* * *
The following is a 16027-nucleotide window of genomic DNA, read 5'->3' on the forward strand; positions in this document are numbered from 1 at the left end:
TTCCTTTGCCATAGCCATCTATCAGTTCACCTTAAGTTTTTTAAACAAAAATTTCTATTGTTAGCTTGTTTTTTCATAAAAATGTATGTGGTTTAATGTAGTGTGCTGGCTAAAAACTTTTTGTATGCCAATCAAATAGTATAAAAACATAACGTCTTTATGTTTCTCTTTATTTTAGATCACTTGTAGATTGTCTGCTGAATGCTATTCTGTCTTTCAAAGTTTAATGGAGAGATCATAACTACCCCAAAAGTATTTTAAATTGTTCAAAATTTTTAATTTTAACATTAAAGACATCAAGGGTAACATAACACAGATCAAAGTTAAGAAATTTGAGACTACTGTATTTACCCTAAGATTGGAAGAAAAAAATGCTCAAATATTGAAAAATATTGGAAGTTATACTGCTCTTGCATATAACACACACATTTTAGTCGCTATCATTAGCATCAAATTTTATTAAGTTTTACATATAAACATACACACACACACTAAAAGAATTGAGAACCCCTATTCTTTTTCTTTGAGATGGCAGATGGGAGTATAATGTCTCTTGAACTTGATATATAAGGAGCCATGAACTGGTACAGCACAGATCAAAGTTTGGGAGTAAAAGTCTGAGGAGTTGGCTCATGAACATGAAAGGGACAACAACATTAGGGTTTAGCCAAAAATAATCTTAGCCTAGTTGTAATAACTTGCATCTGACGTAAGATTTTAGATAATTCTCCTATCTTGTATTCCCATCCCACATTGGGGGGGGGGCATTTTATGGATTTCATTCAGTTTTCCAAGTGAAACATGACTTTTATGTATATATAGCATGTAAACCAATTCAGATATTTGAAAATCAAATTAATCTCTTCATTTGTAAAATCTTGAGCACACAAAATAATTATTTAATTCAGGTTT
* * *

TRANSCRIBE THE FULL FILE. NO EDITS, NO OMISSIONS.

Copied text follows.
The following is a 16027-nucleotide window of genomic DNA, read 5'->3' on the forward strand; positions in this document are numbered from 1 at the left end:
TTCCTTTGCCATAGCCATCTATCAGTTCACCTTAAGTTTTTTAAACAAAAATTTCTATTGTTAGCTTGTTTTTTCATAAAAATGTATGTGGTTTAATGTAGTGTGCTGGCTAAAAACTTTTTGTATGCCAATCAAATAGTATAAAAACATAACGTCTTTATGTTTCTCTTTATTTTAGATCACTTGTAGATTGTCTGCTGAATGCTATTCTGTCTTTCAAAGTTTAATGGAGAGATCATAACTACCCCAAAAGTATTTTAAATTGTTCAAAATTTTTAATTTTAACATTAAAGACATCAAGGGTAACATAACACAGATCAAAGTTAAGAAATTTGAGACTACTGTATTTACCCTAAGATTGGAAGAAAAAAATGCTCAAATATTGAAAAATATTGGAAGTTATACTGCTCTTGCATATAACACACACATTTTAGTCGCTATCATTAGCATCAAATTTTATTAAGTTTTACATATAAACATACACACACACACTAAAAGAATTGAGAACCCCTATTCTTTTTCTTTGAGATGGCAGATGGGAGTATAATGTCTCTTGAACTTGATATATAAGGAGCCATGAACTGGTACAGCACAGATCAAAGTTTGGGAGTAAAAGTCTGAGGAGTTGGCTCATGAACATGAAAGGGACAACAACATTAGGGTTTAGCCAAAAATAATCTTAGCCTAGTTGTAATAACTTGCATCTGACGTAAGATTTTAGATAATTCTCCTATCTTGTATTCCCATCCCACATTGGGGGGGGGGCATTTTATGGATTTCATTCAGTTTTCCAAGTGAAACATGACTTTTATGTATATATAGCATGTAAACCAATTCAGATATTTGAAAATCAAATTAATCTCTTCATTTGTAAAATCTTGAGCACACAAAATAATTATTTAATTCAGGTTT